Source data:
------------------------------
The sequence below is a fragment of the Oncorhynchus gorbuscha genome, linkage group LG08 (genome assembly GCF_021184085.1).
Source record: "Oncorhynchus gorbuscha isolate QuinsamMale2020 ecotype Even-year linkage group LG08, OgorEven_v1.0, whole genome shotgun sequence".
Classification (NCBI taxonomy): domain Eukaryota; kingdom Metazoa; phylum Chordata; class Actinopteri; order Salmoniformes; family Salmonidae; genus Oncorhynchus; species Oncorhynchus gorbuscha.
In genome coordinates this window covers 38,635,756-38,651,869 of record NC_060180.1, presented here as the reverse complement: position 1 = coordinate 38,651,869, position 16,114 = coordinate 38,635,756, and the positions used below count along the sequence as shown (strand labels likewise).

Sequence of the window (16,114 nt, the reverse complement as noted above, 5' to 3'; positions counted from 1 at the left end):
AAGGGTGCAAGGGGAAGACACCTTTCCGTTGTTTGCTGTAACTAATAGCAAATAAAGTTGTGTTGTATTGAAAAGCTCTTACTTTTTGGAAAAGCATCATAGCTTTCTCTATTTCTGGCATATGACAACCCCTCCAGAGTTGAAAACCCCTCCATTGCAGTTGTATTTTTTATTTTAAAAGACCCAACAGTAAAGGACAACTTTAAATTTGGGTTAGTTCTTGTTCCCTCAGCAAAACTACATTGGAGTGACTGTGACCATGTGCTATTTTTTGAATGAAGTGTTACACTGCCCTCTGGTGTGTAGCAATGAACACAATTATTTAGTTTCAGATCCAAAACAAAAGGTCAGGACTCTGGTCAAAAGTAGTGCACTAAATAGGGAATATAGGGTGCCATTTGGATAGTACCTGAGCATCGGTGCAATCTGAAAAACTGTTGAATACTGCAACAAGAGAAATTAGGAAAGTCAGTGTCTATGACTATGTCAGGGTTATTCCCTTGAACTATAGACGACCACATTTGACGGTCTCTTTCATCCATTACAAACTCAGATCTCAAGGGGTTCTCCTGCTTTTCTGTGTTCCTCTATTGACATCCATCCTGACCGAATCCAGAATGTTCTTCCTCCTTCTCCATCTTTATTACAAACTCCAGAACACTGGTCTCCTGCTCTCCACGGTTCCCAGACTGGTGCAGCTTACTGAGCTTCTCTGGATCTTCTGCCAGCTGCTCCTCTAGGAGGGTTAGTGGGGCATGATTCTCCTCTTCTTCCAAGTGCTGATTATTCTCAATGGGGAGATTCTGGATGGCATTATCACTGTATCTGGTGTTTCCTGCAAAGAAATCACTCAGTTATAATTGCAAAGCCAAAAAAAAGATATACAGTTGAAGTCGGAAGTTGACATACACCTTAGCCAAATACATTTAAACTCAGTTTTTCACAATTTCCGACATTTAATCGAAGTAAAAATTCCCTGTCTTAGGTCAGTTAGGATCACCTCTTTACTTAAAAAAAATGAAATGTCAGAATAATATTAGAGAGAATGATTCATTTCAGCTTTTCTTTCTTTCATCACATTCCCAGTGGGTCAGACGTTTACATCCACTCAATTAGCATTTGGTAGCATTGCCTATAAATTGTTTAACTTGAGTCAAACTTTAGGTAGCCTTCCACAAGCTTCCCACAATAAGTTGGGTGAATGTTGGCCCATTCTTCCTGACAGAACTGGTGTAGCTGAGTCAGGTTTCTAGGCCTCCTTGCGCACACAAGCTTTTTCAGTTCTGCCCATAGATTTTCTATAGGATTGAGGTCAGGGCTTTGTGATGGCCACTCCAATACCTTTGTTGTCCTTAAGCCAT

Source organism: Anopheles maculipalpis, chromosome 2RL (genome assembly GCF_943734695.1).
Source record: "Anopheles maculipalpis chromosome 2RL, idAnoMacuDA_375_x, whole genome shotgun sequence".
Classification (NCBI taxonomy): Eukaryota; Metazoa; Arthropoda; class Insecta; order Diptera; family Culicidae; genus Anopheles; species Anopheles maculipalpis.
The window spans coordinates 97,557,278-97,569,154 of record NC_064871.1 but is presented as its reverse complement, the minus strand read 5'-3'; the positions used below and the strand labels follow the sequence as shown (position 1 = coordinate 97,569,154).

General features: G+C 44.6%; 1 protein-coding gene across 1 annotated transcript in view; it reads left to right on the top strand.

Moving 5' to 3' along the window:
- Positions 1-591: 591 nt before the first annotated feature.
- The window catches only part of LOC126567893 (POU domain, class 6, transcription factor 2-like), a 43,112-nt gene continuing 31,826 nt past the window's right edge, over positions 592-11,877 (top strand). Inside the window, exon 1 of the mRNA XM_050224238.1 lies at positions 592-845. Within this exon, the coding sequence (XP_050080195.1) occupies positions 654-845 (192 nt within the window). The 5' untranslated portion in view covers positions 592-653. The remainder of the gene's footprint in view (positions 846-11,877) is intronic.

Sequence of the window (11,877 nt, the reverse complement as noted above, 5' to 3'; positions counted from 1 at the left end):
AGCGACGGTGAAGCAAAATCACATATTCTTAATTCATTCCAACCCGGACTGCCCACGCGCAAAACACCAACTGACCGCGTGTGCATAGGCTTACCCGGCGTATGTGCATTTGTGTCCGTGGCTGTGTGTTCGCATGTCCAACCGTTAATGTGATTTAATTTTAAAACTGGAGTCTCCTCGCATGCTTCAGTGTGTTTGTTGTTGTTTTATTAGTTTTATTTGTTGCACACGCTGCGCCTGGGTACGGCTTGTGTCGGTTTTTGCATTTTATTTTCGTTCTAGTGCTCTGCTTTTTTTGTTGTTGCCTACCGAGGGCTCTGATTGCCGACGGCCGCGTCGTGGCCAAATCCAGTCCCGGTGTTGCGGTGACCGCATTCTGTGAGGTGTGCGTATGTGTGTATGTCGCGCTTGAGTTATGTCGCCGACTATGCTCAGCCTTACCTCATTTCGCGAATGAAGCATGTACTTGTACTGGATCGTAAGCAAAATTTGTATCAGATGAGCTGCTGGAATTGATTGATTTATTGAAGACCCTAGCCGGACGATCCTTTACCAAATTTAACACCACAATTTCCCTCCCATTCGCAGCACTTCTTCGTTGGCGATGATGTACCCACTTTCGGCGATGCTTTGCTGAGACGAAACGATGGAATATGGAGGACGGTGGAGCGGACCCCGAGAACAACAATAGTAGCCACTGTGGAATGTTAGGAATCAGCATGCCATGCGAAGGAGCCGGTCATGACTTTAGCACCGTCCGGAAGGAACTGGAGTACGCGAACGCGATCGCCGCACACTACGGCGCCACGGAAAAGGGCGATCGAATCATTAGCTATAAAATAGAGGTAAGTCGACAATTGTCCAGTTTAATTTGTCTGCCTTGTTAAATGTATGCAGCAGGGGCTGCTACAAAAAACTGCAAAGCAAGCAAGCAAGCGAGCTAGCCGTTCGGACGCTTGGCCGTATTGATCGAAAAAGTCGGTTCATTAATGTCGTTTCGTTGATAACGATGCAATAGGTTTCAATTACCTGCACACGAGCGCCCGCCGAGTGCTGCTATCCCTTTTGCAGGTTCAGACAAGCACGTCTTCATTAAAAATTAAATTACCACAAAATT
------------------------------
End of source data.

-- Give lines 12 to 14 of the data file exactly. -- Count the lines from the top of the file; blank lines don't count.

Moving 5' to 3' along the window:
- Positions 1-591: 591 nt before the first annotated feature.
- The window catches only part of LOC126567893 (POU domain, class 6, transcription factor 2-like), a 43,112-nt gene continuing 31,826 nt past the window's right edge, over positions 592-11,877 (top strand). Inside the window, exon 1 of the mRNA XM_050224238.1 lies at positions 592-845. Within this exon, the coding sequence (XP_050080195.1) occupies positions 654-845 (192 nt within the window). The 5' untranslated portion in view covers positions 592-653. The remainder of the gene's footprint in view (positions 846-11,877) is intronic.